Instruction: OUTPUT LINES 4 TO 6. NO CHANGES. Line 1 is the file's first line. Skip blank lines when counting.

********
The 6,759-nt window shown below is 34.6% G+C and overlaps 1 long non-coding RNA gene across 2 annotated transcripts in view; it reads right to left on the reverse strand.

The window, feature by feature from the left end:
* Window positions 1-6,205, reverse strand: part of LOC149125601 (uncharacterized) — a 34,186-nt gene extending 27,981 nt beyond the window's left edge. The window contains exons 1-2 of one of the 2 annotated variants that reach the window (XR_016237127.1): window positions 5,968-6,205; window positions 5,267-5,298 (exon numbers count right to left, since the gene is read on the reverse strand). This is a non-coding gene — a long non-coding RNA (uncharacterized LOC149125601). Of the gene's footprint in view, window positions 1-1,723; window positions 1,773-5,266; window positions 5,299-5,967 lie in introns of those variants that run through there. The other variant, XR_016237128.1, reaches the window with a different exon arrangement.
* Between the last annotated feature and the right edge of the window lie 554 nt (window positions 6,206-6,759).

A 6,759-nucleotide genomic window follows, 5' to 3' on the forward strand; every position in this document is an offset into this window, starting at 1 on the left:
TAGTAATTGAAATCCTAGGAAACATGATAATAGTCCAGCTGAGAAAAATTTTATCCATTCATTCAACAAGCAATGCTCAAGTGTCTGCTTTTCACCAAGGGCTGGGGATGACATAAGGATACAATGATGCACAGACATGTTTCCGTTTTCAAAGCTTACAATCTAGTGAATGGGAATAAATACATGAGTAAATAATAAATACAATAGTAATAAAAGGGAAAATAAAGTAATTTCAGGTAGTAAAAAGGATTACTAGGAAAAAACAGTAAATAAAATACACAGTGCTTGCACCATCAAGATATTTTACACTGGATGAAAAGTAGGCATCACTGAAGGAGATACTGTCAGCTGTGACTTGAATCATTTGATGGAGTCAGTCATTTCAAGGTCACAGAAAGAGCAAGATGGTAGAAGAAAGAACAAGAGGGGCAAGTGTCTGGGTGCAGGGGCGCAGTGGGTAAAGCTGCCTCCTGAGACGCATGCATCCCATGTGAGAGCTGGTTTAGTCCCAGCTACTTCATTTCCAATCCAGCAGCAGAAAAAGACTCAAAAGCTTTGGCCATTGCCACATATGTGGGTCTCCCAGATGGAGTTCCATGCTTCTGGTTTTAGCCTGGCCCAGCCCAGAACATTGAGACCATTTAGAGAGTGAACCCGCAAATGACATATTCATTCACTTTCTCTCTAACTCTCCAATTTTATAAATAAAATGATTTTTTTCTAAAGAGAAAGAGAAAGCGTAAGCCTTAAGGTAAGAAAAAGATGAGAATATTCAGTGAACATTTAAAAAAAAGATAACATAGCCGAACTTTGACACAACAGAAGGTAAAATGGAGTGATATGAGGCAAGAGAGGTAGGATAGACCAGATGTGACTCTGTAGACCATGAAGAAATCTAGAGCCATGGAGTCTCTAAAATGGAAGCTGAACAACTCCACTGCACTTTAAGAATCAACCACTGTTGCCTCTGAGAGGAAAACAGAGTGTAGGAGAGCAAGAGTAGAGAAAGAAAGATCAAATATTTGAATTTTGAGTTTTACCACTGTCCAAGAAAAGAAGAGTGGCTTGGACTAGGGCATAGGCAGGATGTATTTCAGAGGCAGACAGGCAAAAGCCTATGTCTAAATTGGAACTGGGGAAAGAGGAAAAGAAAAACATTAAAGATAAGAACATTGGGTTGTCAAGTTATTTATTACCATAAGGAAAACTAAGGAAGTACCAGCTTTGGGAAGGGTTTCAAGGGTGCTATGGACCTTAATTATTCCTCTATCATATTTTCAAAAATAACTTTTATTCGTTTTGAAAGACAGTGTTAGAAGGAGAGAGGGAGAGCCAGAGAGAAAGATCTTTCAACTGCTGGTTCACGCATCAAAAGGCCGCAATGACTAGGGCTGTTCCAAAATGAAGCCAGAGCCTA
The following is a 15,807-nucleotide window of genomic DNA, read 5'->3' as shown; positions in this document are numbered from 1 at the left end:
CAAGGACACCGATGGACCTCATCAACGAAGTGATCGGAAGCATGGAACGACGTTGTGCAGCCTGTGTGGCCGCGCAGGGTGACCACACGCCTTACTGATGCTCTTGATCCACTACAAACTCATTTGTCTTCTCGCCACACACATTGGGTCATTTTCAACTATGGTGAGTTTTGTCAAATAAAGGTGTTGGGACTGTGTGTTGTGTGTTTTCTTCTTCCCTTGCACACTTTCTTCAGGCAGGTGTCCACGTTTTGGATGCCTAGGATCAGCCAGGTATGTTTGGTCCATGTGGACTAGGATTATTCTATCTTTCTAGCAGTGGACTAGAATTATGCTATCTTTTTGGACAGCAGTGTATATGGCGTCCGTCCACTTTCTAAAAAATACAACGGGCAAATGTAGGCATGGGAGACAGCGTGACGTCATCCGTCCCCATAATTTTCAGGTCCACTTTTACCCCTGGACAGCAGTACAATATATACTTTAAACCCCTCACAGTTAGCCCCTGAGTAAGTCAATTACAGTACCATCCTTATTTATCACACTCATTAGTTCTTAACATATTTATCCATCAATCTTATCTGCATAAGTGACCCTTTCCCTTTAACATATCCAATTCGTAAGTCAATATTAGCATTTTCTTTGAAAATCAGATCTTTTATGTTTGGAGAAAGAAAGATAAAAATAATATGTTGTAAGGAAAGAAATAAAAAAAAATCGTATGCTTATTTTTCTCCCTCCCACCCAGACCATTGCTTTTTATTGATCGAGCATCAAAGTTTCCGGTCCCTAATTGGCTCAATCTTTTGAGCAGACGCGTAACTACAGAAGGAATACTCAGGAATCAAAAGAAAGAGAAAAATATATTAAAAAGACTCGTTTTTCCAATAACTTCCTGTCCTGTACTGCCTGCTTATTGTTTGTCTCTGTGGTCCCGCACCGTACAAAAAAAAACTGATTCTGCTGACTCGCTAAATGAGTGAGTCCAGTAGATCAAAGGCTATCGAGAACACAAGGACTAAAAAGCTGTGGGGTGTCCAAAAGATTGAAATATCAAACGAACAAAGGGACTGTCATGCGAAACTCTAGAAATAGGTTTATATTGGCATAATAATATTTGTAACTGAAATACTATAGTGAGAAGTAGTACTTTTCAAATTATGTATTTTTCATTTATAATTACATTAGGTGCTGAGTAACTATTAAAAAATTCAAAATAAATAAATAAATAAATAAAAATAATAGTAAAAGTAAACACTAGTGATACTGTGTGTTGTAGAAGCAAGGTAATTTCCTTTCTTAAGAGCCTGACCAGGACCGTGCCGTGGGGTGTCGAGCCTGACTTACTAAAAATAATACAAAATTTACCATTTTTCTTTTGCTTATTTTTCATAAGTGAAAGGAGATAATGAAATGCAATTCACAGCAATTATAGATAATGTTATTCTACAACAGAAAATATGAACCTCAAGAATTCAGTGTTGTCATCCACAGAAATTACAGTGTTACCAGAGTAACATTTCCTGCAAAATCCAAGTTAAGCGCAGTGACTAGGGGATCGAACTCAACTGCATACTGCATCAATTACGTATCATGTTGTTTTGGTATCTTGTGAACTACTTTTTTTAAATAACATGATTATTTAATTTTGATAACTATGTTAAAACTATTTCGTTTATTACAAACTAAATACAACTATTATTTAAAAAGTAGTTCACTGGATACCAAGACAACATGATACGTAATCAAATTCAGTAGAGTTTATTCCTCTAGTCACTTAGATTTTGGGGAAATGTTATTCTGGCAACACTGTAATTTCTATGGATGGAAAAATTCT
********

* Between the last annotated feature and the right edge of the window lie 554 nt (window positions 6,206-6,759).

A 6,759-nucleotide genomic window follows, 5' to 3' on the forward strand; every position in this document is an offset into this window, starting at 1 on the left:
TAGTAATTGAAATCCTAGGAAACATGATAATAGTCCAGCTGAGAAAAATTTTATCCATTCATTCAACAAGCAATGCTCAAGTGTCTGCTTTTCACCAAGGGCTGGGGATGACATAAGGATACAATGATGCACAGACATGTTTCCGTTTTCAAAGCTTACAATCTAGTGAATGGGAATAAATACATGAGTAAATAATAAATACAATAGTAATAAAAGGGAAAATAAAGTAATTTCAGGTAGTAAAAAGGATTACTAGGAAAAAACAGTAAATAAAATACACAGTGCTTGCACCATCAAGATATTTTACACTGGATGAAAAGTAGGCATCACTGAAGGAGATACTGTCAGCTGTGACTTGAATCATTTGATGGAGTCAGTCATTTCAAGGTCACAGAAAGAGCAAGATGGTAGAAGAAAGAACAAGAGGGGCAAGTGTCTGGGTGCAGGGGCGCAGTGGGTAAAGCTGCCTCCTGAGACGCATGCATCCCATGTGAGAGCTGGTTTAGTCCCAGCTACTTCATTTCCAATCCAGCAGCAGAAAAAGACTCAAAAGCTTTGGCCATTGCCACATATGTGGGTCTCCCAGATGGAGTTCCATGCTTCTGGTTTTAGCCTGGCCCAGCCCAGAACATTGAGACCATTTAGAGAGTGAACCCGCAAATGACATATTCATTCACTTTCTCTCTAACTCTCCAATTTTATAAATAAAATGATTTTTTTCTAAAGAGAAAGAGAAAGCGTAAGCCTTAAGGTAAGAAAAAGATGAGAATATTCAGTGAACATTTAAAAAAAAGATAACATAGCCGAACTTTGACACAACAGAAGGTAAAATGGAGTGATATGAGGCAAGAGAGGTAGGATAGACCAGATGTGACTCTGTAGACCATGAAGAAATCTAGAGCCATGGAGTCTCTAAAATGGAAGCTGAACAACTCCACTGCACTTTAAGAATCAACCACTGTTGCCTCTGAGAGGAAAACAGAGTGTAGGAGAGCAAGAGTAGAGAAAGAAAGATCAAATATTTGAATTTTGAGTTTTACCACTGTCCAAGAAAAGAAGAGTGGCTTGGACTAGGGCATAGGCAGGATGTATTTCAGAGGCAGACAGGCAAAAGCCTATGTCTAAATTGGAACTGGGGAAAGAGGAAAAGAAAAACATTAAAGATAAGAACATTGGGTTGTCAAGTTATTTATTACCATAAGGAAAACTAAGGAAGTACCAGCTTTGGGAAGGGTTTCAAGGGTGCTATGGACCTTAATTATTCCTCTATCATATTTTCAAAAATAACTTTTATTCGTTTTGAAAGACAGTGTTAGAAGGAGAGAGGGAGAGCCAGAGAGAAAGATCTTTCAACTGCTGGTTCACGCATCAAAAGGCCGCAATGACTAGGGCTGTTCCAAAATGAAGCCAGAGCCTA